The dream of a happy retirement can turn into a living nightmare without great preparation. A plan is key for every great post-retirement adventure.
A point to consider when retiring is: Are you running away from something you dislike, have you been abandoned, or are you running towards your new life?
It doesn’t matter if you have recently retired, are facing retirement sometime soon, or are young enough not to imagine it, your final workday will eventually arrive. Retirement means different things to different people depending on your perspective. This blog looks at the emotional side of retirement.
If you’re in this camp, then you’re not alone. Based on decades of experience, most people with high-pressure careers view retirement as an escape.
Retirement can be a huge relief and a release from four decades of toil. A career you couldn’t wait to quit. It could be boring, long hours, or a Groundhog Day life. Perhaps corporate life is causing your social life and family time to be compromised. For some it is colleagues they want to avoid. Or maybe a long commute despised for years.
“Dad worked in the same shop, behind the same counter, five or six days a week, for 38 years, and hated it”
David Thewlis. Actor and author.
For others it is the end of a form of validation, consigned to the scrap heap. They were their ‘job’. A CEO or managing director, a surgeon, an army officer, or an entrepreneur. Not so much set free as excluded and abandoned. By removing the role and the ‘uniform’ there might be little left inside.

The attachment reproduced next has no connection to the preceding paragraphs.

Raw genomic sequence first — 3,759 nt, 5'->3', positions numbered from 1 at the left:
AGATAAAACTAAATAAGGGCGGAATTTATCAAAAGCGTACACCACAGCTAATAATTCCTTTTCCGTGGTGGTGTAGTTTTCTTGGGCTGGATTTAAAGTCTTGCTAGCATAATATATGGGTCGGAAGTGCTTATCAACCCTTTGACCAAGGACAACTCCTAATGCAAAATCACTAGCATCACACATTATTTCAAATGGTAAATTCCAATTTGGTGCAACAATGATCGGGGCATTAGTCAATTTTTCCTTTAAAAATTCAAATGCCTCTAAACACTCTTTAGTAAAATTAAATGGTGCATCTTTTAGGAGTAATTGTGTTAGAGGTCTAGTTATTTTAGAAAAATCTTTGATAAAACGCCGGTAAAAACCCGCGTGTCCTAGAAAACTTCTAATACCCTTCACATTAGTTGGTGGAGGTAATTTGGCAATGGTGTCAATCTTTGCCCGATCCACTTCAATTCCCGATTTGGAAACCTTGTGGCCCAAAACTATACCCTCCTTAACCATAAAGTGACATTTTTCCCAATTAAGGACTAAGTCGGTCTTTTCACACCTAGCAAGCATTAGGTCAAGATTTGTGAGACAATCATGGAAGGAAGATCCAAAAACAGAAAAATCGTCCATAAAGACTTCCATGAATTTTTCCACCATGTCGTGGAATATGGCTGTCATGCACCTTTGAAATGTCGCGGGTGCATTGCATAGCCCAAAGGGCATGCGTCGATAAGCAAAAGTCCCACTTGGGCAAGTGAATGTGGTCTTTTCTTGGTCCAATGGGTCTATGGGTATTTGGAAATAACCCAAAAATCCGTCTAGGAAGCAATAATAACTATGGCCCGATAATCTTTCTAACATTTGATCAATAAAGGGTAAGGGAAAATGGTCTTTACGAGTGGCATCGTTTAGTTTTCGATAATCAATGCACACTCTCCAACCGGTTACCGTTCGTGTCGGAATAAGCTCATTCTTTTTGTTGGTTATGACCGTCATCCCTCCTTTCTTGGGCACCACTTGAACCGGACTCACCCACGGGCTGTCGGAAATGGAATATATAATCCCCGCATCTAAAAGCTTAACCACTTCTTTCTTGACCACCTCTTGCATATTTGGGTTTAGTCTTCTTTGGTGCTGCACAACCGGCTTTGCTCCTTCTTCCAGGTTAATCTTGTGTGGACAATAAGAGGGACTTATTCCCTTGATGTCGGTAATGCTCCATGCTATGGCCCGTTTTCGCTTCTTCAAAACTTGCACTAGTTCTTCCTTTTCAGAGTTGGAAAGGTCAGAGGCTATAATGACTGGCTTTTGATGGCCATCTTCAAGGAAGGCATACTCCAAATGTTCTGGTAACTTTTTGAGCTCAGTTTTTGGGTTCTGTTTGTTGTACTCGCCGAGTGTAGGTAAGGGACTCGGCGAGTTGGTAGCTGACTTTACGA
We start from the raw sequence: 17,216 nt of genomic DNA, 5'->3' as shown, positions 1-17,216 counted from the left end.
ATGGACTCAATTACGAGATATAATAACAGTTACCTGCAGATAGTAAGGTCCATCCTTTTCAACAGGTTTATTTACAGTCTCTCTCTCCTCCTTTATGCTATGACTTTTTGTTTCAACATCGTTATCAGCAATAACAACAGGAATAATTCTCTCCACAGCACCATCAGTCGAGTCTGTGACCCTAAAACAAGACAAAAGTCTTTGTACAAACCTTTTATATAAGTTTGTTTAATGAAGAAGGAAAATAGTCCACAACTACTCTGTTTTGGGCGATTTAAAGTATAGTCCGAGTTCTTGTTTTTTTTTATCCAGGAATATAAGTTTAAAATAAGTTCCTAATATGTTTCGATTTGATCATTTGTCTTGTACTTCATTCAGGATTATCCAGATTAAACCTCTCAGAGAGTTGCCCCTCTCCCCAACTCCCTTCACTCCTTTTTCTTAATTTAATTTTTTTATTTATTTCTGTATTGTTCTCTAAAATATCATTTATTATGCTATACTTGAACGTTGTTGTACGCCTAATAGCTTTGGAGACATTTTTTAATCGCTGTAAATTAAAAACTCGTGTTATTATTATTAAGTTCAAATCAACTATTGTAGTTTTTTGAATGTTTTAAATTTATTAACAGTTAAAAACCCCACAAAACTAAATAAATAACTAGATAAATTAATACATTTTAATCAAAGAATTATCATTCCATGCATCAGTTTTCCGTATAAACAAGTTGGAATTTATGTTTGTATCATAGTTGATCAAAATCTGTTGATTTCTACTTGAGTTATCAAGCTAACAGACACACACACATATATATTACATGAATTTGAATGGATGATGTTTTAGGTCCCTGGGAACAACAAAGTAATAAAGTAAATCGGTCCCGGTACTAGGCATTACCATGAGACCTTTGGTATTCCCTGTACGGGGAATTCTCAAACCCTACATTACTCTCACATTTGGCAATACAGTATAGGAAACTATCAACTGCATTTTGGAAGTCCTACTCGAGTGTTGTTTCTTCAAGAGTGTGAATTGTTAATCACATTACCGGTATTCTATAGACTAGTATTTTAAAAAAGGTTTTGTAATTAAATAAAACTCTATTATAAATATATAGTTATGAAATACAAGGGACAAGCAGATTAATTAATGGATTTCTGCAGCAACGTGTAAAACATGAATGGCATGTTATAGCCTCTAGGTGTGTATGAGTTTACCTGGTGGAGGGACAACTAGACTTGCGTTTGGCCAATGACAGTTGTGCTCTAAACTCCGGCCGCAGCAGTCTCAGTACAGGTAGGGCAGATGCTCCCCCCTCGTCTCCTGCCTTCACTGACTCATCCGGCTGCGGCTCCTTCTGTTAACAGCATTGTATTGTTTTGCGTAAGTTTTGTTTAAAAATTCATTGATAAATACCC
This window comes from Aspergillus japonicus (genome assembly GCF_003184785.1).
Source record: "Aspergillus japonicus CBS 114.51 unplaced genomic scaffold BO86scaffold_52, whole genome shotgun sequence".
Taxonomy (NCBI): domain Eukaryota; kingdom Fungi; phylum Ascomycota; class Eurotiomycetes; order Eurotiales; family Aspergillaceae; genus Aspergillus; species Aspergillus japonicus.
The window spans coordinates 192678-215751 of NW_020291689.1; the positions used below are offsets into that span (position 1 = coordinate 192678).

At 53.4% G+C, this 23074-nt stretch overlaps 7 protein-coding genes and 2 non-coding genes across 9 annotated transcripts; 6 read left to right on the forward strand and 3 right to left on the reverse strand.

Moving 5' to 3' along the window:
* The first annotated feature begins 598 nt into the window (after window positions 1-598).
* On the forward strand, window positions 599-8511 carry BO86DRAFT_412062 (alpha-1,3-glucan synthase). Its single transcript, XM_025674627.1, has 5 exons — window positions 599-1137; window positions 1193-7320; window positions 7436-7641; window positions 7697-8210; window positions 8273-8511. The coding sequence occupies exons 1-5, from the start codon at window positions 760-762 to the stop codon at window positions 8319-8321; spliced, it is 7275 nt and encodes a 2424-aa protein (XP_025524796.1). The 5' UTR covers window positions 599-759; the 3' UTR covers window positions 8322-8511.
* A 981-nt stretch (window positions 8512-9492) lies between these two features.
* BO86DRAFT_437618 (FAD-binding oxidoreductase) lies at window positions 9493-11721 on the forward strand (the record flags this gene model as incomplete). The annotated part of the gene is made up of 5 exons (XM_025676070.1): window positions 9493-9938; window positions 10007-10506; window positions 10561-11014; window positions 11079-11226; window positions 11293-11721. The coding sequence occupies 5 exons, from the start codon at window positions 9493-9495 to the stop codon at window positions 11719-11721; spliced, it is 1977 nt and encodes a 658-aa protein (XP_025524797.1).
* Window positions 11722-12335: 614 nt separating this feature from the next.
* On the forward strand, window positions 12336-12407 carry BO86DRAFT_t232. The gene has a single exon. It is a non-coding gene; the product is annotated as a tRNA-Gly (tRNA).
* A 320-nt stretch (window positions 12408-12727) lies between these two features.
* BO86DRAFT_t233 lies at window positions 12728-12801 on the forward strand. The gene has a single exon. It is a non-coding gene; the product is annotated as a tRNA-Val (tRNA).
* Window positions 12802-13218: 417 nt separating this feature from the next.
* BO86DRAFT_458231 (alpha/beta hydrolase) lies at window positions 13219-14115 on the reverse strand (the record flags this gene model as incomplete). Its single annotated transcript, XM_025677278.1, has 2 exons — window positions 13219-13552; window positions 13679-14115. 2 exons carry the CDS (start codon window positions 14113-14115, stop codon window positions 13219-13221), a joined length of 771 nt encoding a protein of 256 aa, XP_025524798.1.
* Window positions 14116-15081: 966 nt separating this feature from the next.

Whatever the thought process, leaving the world of work behind is a life-changing process which can cause people a certain amount of dread, mainly fear of the unknown. There is little or no training or preparation for it. Boom! Out into the great unknown, which may last for a third of your life.
Other people see it as a new adventure. Exhilarated to be free to do what they want, when they want. The end of having to squeeze holidays and social time into weekends and your 25 days holiday entitlement plus a few bank holiday weekends. They can turn the alarm clock off, miss the rush-hour gridlock and the packed commute. Plus, they are free to wear whatever they want.
Swapping back-to-back meetings for focusing on all the things you love doing. A life full of opportunity, with days to fill with fun, friends, and adventure. Your passion lit up, the freedom to learn and expand. A time to polish your language skills to explore new continents.
The skill that these people have is to look forward optimistically and not remain stuck in the past.
“I like the dreams of the future better than the history of the past”
The key post-retirement stress disorders
Here are some of the common fears of retirement for successful people;
- Running out of money before running out of breath
- Getting (expensively) ill
- Lacking a sense of ‘self’ and identity
- Not being able to financially help your immediate family
- Having a much lower (and obvious) standard of living
- Not having enough to do all day
- Being lonely
- Losing your independence
- Living on a fixed income which loses value after inflation
- Fear of the unknown
Simply writing down your own post-retirement concerns is a great start. Avoiding and deferring them until later is a sure way of it all getting worse.
The glide path and preparing to land